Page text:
Browse Definitions:
Definition

tailgating (piggybacking)

Contributor(s): Matthew Haughn

Tailgating, sometimes referred to as piggybacking, is a physical security breach in which an unauthorized person follows an authorized individual to enter a secured premise. 

Tailgating provides a simple social engineering-based way around many security mechanisms one would think of as secure. Even retina scanners don't help if an employee holds the door for an unknown person behind them, out of misguided courtesy.

People who might tailgate include disgruntled former employees, thieves, vandals, mischief makers people with issues with employees or the company. Any of these have the potential to disrupt business, cause damage, create unexpected costs and lead to further safety issues.

Methods to protect your premises from tailgating include:

The presence of security measures can lead to a false sense of security, which can make people ignore simple and non-technical methods of subverting security. Although simple, tailgating can be very effective and educating employees to recognize and resist social engineering attempts is the single-most effective way to prevent it.

This was last updated in January 2017

Continue Reading About tailgating (piggybacking)

Start the conversation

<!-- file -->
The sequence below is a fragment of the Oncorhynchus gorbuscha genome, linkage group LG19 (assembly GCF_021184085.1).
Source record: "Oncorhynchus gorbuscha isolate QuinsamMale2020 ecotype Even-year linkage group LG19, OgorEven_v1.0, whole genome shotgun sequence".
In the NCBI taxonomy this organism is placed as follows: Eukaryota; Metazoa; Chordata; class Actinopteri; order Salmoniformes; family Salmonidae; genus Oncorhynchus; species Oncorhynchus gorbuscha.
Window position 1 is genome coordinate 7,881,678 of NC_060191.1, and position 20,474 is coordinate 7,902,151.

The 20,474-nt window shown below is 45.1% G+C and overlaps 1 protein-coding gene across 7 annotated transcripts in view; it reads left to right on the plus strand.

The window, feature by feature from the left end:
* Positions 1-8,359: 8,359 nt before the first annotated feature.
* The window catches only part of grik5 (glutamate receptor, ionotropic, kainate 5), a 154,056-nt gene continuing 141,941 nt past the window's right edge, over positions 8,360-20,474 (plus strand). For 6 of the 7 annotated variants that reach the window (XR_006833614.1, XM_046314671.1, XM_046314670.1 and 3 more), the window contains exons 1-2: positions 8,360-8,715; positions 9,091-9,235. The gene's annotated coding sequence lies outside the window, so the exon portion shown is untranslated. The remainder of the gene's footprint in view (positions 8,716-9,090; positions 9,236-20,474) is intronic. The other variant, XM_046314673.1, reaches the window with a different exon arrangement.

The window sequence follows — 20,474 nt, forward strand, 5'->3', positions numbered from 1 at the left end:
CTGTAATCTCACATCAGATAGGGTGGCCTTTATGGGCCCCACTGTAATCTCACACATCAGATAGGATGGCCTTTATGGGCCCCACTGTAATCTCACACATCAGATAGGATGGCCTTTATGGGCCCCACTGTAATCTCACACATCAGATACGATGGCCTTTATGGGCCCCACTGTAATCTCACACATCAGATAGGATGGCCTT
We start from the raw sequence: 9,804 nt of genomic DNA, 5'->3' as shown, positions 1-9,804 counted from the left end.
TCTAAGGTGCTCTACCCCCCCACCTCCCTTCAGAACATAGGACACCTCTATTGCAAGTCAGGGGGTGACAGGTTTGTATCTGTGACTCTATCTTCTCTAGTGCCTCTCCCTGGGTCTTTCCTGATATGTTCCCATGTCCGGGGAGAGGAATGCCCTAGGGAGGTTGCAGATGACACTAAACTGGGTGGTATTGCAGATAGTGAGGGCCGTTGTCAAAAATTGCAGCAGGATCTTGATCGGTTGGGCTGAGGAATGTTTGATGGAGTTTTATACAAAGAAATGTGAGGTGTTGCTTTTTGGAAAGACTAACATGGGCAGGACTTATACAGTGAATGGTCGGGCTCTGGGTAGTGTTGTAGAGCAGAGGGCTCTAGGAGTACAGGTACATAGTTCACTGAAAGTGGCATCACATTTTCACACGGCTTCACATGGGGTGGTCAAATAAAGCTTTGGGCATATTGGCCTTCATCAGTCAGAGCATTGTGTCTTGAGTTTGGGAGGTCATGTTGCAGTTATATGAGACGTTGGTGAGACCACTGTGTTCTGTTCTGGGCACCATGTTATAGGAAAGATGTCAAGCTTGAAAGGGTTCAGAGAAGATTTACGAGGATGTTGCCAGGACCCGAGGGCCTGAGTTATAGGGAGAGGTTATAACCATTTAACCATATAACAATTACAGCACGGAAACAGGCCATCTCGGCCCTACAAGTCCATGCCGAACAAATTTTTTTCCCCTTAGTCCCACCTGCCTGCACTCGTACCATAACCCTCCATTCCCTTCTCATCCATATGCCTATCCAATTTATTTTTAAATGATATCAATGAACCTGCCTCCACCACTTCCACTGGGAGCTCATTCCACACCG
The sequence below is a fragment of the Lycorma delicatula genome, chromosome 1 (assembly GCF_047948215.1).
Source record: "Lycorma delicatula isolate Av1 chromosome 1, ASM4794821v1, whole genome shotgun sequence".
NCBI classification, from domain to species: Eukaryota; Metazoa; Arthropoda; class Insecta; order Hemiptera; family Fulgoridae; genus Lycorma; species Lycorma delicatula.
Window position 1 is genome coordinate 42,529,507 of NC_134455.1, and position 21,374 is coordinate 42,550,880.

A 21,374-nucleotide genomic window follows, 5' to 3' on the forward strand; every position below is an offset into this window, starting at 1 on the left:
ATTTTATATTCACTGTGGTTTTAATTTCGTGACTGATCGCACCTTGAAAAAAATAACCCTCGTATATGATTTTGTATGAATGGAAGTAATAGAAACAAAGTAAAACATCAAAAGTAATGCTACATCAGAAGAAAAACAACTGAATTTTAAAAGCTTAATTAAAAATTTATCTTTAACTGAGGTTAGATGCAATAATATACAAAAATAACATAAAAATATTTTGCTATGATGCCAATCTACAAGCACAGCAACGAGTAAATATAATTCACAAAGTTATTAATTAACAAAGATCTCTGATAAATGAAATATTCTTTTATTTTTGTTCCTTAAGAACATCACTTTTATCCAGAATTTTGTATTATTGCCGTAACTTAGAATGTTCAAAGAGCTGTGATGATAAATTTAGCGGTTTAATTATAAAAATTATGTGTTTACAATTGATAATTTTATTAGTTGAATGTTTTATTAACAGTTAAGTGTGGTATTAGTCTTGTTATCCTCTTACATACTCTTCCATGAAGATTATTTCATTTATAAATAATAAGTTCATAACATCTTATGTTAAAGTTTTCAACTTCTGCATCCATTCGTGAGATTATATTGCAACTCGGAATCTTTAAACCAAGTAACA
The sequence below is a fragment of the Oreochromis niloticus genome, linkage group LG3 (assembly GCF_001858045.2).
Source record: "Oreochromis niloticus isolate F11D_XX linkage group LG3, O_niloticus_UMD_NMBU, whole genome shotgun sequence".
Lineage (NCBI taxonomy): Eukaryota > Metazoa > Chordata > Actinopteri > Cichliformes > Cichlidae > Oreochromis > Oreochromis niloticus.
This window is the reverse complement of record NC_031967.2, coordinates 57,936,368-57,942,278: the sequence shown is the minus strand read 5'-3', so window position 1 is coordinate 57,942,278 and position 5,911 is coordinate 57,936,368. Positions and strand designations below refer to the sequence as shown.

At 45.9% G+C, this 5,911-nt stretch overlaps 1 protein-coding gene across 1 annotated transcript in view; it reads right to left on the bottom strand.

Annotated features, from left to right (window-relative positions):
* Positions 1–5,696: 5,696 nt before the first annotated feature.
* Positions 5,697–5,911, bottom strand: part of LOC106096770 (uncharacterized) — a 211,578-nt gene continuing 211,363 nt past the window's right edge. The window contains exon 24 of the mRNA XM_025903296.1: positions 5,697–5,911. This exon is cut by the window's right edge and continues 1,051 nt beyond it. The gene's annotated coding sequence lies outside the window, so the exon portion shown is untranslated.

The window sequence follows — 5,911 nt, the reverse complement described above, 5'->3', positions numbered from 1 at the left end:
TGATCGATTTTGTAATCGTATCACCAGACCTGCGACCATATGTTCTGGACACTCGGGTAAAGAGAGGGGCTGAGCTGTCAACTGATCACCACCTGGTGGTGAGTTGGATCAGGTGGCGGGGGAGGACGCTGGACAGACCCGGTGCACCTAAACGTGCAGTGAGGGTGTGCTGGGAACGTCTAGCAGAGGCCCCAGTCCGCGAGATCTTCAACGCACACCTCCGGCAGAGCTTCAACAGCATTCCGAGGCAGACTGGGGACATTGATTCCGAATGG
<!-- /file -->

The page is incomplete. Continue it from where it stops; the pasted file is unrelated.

Send me notifications when other members comment.

By submitting you agree to receive email from TechTarget and its partners. If you reside outside of the United States, you consent to having your personal data transferred to and processed in the United States. Privacy

Please create a username to comment.

-ADS BY GOOGLE

File Extensions and File Formats

SearchCompliance

  • internal audit (IA)

    An internal audit (IA) is an organizational initiative to monitor and analyze its own business operations in order to determine ...

  • pure risk (absolute risk)

    Pure risk, also called absolute risk, is a category of threat that is beyond human control and has only one possible outcome if ...

  • risk assessment

    Risk assessment is the identification of hazards that could negatively impact an organization's ability to conduct business.

SearchSecurity

  • biometrics

    Biometrics is the measurement and statistical analysis of people's unique physical and behavioral characteristics.

  • principle of least privilege (POLP)

    The principle of least privilege (POLP), an important concept in computer security, is the practice of limiting access rights for...

  • identity management (ID management)

    Identity management (ID management) is the organizational process for identifying, authenticating and authorizing individuals or ...

SearchHealthIT

SearchDisasterRecovery

  • business continuity and disaster recovery (BCDR)

    Business continuity and disaster recovery (BCDR) are closely related practices that describe an organization's preparation for ...

  • business continuity plan (BCP)

    A business continuity plan (BCP) is a document that consists of the critical information an organization needs to continue ...

  • call tree

    A call tree -- sometimes referred to as a phone tree -- is a telecommunications chain for notifying specific individuals of an ...

SearchStorage

SearchSolidStateStorage

  • hybrid hard disk drive (HDD)

    A hybrid hard disk drive is an electromechanical spinning hard disk that contains some amount of NAND Flash memory.

Close